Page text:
Legal documents that are used in cases of redundancy or dismissal by offering payment agreed under certain conditions are generally termed as compromise agreements. Employers generally use compromise agreements to speed up the process of ensuring that a dismissal will not affect the employer in the future. Once an employee has agreed to the conditions specified in the agreement and signed, he/she will not be able to make claims against the employer in future. Employers can use compromise agreements to effective means while they are dealing with redundancy or termination of their employees. In most cases, the agreement will also involve a notice element in your contract of employment and may provide for a “payment in lieu”. Payment in lieu of notice is the amount owed by the company to an employee, if he/she is dismissed with immediate effect. This amount is worked out by how much they would have been paid if they had worked their contracted notice period.
The agreement’s overall purpose is to settle a dispute over a dismissal or sometimes to prevent any possibility of further claims following redundancy. It prompts an employee to agree to waive statutory claims such as discrimination or unfair dismissal. Compromise agreements will be valid only if it is in a written format and both the parties signed have signed to agree to the terms. An employee cannot negotiate potential future claims, though claims that have already arisen, unknown to the employee, can be waived. The documentation is a final settlement of any claims that the employee has against the employer or vice-versa.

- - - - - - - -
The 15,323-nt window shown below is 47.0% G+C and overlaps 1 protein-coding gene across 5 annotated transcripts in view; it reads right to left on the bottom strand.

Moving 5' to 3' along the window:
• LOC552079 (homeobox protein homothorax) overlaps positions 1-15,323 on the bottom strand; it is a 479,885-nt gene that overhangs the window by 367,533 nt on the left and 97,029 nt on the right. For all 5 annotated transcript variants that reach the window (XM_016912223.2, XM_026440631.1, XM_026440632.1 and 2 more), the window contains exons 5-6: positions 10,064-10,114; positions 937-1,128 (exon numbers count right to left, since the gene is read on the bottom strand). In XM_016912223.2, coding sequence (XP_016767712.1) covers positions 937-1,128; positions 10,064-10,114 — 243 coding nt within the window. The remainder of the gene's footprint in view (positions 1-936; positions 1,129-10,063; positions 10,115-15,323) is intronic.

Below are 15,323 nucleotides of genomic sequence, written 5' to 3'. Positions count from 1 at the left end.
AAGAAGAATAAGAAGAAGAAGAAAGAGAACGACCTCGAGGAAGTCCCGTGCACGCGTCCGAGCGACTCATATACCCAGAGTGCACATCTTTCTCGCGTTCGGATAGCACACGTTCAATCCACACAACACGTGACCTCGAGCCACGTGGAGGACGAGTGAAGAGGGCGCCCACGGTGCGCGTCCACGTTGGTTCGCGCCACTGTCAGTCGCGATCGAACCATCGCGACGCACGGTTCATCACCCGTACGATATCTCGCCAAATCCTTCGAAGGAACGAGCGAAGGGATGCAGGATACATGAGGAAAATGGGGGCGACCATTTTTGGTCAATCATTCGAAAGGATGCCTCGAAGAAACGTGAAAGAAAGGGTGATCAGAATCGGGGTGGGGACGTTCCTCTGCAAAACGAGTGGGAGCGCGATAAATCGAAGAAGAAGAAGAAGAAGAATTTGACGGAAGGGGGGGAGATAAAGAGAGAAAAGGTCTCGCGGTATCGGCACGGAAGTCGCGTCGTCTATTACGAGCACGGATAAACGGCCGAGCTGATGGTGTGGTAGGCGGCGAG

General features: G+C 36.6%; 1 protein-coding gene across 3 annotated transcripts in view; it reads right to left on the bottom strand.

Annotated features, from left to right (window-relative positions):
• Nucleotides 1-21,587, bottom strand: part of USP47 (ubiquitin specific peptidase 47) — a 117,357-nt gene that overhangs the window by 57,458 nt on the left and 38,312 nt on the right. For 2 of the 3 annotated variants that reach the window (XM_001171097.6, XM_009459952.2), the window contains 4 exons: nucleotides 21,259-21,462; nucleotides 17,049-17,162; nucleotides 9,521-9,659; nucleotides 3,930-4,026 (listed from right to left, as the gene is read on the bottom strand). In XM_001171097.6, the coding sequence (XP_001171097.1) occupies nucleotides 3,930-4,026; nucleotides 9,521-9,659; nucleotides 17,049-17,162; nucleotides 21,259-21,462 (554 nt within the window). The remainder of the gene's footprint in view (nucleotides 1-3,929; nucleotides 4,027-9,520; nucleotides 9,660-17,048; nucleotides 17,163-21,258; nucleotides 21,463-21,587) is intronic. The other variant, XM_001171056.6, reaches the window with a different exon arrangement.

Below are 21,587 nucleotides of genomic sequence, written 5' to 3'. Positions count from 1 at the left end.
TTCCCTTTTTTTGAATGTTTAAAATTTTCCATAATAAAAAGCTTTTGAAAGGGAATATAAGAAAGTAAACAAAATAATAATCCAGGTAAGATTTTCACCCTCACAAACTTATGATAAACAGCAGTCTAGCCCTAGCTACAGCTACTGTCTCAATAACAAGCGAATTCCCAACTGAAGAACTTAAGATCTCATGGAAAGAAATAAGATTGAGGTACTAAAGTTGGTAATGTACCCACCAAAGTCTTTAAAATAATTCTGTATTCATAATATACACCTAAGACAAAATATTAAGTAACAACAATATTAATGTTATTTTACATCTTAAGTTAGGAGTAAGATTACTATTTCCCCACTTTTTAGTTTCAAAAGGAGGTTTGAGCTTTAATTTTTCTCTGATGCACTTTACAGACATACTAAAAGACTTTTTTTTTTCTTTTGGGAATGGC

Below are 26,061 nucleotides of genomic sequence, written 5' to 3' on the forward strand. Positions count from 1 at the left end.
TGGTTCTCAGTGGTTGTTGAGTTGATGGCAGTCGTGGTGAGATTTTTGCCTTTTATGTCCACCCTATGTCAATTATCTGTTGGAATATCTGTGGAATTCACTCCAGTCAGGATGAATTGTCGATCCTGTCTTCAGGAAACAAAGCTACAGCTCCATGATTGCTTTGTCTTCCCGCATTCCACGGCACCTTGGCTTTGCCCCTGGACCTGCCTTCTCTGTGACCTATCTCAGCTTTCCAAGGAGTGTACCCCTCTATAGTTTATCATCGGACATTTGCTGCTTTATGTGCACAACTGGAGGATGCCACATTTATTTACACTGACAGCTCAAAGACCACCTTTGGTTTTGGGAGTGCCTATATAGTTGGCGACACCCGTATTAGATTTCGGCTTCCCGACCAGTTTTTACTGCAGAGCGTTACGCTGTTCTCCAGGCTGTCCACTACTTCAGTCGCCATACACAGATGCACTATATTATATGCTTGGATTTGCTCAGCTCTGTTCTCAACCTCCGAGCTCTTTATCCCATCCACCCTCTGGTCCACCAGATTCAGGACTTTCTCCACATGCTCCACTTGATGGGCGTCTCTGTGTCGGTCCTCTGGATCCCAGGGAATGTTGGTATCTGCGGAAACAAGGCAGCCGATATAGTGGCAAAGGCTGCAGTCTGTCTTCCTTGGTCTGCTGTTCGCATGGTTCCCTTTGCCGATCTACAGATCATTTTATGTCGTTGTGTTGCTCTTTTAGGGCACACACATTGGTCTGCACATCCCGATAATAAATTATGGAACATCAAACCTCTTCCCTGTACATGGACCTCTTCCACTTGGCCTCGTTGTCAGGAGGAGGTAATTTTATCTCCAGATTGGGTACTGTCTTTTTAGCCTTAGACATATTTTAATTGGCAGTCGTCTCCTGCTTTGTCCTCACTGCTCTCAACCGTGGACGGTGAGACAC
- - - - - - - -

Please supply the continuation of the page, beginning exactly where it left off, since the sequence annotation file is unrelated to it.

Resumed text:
Since the compromise agreement is a legal contract, a solicitor should be involved to ensure both the parties have officially signed the document. A solicitor can also provide advice regarding the terms of the contract and determine if the amount of compensation being offered is adequate.
A standard compromise agreement should contain:
o Details regarding any compensation that might be offered
o Confidentiality given to you by the employer
o Assurance that there will not be legal actions in the future
o An acceptance of each and every term by the employee
The contract is conducted so that once signed, the employees will not be able to bring a claim against the employer for anything at all. Both sides usually agree to a clause in the agreement guaranteeing confidentiality. If the employee is not happy with the terms in the contract that have been offered, it is not compulsory that they sign it. Employees may continue to negotiate through the solicitor until an agreement is reached. If negotiation fails to bring about an agreement, the employee may pursue the case as he likes. This means that the employer might deny or refuse to pay the agreed compensation package and the employee will need to take the case to a tribunal for settlement.
Compromise agreements are beneficial to both employer and employee. It enables an employer to define conditions under the departure of an employee and this in protects the organization from future claims. The employee’s reimbursement from this compromise agreement is the financial amount received in return.